And I did eventually make it to Hudson River. I stopped and stood quietly on her bank and gazed out across her mighty waters and gave thanks for such a wonderful evening. For there was a bit of magic in the late summer air...I could feel it tingling my skin as I bade goodbye.

Monday, August 10, 2015

Out Here.

I think at times like now I get into a netherworld where I can crack up or break down. But for now no big sign posts of trouble on the horizon. Sometimes I feel like it's just as important to handle the running and all the mileage mentally and spiritually, as it is physically.  Perhaps in part because a good bit of the physical realm can be quantified, and understood on a cause and effect basis. The measure of man's soul by its very nature cannot be. Therein lie many, many mysteries.

Maybe I've hit a point where I've pushed though a lot of the doubts as to why I am doing what I am doing. Or perhaps a better of way of stating is that I don't seem to ask myself those questions quite as much. Do I know the answers deep down inside... and it's merely a matter of tapping into that part of the subconscious where such knowledge dwells?  Or is all mental trappings that interfere with what I seek to do physically?

Why is sometimes a fool's errand. Or a Pandora's box that goes much, much beyond running.  In the words of Nike, Just Do It. I chose this path, and am enjoying the journey.

As I've written before, the numbers are but a small part of the narrative. They serve as  communicative symbols which can be translated and understood by the vast majority of those who run. Even those who don't, can get a bit of an insight into the scope of the endeavor when presented with numbers. To the laymen, 75+ miles in a week comes across as a crazy amount of running.

Today I rest. Tomorrow god willing I run. Within such simplicity, new worlds begin to slowly emerge...

Wednesday, August 5, 2015

More trails, getting lost.

Immersed in the local trail scene the past two weeks near my birth place in eastern Pennsylvania. Was trying to loosely calculate the number of miles of trails that are say within 10-15 miles of where I'm staying. Must be 50-75 miles worth, maybe even more?  Paul agreed with me that there are also likely trails that I am not thinking of or do not know about.

Yesterday I branched off the Switchback trail onto a challenging and technical single track trail called the Fireline Trail. Was pretty much a straight climb up the north side of Flagstaff Mountain. Somewhat rocky and rooty, and a bit narrow in sections, but runnable. Very dense, damp old woods. A mix of deciduous and coniferous trees. Which keeps the temperatures pretty cool on a warm day.

Later in the day ran Mt Pisgah trail which is anther single track trail off of the Swithback Trail that basically cuts diagonally up the mountain back down towards the town of Jim Thorpe. Not nearly as technical as Fireline; and in fact since I was feeling good and light of foot I ran at a fairly brisk pace on most of the trail. Some great views of Mauch Chunk Lake through some partial openings in the woods.

Today I ran the Blue Mountain trails off of the DnL (Delaware and Lehigh river rails to trail). Took Three Ponds Trail which lazily meanders through some high grassy meadows and passes some small ponds (hence the name), before intersecting with Prairie Grass Trail which begins the ascent up the Blue Mountain. This trail is single track and cuts in and out of some wooded areas, and is a bit rocky in places, but not too technical.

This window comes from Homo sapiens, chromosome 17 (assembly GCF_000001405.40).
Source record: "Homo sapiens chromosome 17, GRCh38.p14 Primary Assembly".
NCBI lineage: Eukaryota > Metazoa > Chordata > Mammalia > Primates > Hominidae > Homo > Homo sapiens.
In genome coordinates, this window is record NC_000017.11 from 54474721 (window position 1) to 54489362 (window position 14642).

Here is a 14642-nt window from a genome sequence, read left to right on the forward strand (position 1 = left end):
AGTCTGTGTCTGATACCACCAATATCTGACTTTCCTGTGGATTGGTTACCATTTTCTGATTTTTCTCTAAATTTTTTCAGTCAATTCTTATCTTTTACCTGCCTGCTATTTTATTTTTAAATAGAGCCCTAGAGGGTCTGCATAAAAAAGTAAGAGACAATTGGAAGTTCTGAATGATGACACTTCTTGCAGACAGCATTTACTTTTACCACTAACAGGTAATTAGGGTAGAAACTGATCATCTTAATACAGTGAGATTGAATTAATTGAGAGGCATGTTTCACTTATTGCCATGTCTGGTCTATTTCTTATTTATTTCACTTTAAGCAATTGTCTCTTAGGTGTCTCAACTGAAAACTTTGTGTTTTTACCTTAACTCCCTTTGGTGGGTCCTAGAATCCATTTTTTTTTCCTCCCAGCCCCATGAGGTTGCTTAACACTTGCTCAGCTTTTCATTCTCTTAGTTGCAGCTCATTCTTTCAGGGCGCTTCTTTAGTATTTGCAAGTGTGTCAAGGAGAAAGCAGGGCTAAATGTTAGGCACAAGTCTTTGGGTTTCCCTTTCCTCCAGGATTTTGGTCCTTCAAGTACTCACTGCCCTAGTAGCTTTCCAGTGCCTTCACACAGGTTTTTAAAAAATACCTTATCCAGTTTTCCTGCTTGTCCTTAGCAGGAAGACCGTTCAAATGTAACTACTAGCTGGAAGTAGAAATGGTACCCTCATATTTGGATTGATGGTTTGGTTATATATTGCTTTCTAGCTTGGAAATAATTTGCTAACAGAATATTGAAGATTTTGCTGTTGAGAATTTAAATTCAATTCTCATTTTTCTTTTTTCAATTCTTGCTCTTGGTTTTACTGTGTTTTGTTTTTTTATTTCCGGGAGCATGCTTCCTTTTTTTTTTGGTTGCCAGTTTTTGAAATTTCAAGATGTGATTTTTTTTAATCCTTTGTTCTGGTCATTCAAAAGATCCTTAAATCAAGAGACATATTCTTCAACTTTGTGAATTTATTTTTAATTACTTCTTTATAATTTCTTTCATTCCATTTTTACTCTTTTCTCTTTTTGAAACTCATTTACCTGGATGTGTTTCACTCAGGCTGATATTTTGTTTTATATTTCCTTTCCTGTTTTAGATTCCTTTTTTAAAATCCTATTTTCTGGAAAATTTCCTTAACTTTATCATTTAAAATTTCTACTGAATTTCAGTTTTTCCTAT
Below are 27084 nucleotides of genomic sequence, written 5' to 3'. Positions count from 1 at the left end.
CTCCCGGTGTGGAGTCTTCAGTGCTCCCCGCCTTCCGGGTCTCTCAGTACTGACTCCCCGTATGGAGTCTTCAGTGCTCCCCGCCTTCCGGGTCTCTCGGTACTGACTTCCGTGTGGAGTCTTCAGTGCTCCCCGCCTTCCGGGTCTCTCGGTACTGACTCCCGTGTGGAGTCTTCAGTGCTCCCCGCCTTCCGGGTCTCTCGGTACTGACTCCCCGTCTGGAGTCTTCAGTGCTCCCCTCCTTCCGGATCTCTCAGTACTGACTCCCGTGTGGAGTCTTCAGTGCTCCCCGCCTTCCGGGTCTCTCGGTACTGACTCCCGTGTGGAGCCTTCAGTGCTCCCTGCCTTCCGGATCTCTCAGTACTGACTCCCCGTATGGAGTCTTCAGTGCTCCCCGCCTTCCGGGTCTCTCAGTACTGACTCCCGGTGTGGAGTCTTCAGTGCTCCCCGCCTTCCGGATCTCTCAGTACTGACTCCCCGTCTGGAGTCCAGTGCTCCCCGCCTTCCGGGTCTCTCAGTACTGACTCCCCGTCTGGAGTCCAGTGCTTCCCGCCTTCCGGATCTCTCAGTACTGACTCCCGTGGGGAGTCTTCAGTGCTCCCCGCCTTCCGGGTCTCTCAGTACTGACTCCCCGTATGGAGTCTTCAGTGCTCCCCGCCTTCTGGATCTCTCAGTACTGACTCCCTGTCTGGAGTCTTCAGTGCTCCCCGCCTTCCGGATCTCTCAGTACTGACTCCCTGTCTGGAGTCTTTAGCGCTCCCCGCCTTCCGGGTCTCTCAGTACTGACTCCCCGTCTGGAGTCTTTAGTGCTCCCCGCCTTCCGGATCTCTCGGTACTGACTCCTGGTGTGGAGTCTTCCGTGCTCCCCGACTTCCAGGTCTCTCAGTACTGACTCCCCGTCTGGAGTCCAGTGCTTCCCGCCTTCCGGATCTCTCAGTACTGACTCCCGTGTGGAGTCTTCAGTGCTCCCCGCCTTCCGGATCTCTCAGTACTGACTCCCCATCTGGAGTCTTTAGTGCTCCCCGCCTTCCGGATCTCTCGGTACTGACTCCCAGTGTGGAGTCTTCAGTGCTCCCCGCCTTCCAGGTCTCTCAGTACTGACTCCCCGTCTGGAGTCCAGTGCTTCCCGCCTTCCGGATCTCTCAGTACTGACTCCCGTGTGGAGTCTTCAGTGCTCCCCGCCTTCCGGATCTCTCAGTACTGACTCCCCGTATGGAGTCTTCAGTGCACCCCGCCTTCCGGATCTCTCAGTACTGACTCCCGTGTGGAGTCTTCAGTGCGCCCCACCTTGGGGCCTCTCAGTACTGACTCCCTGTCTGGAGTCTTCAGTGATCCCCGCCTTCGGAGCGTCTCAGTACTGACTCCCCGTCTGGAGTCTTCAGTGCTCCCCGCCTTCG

Prairie Grass ends at dirt and grass road that runs parallel along the mountain maybe a quarter of the way up. Then I took a 3rd trail, of which I cannot recall the name (a signpost here to trouble?) which mostly travels vertically up the mountain, save for some turns and a few downward loops along the north face of the small mountain. Very rocky and technical in many sections which have to be cautiously walked. Even so the footing can be tricky. One also must look at times for the next trail marking on either a duck (small man made pile of rock) or painted onto a tree.

The views became more and more spectacular as I slowly ascended higher up the mountain. I would guess I could see a good 20-40 miles especially to the north and to the east. The vegetation is sparse in spots which also leads to numerous vantage points to take in such breath taking wonder. Wonder that the only way to experience is first hand by hiking or running up these trails. Was reminded again of Japhy Ryder in Dharma Bums stating that such experiences are only meant for those hearty and fortunate few who make it themselves to such spots.

I finally reached the summit and then foolishly decided to bush wack off trail and explore for myself. I walked thru a large grove of trees sort of out cropped  until I could see down off to the other side of the Blue Mountain, or southward. After taking in the views and trying to figure out what towns were what (it's almost like looking down out of an airplane window) I decided to head back down the mountain, and back to the DnL.

Somewhere in the middle of the summit I found a trail and decided to take, thinking it would loop back around the Lehigh Gap, and on around to the other side of the mountain, and eventually to the trails I used to climb upwards. But somehow I became disoriented... (and also amazed at how innocuously this can happen). The good news was the trail was very runnable, and I wasn't too tired, and thought to myself at least you are in good shape, and this would also make for a good story. On the downside I did not have any water with, and was starting to feel a good amount of thirst coming on (at this point an hour and a half+ out). Though I did have 2 power bars in my pockets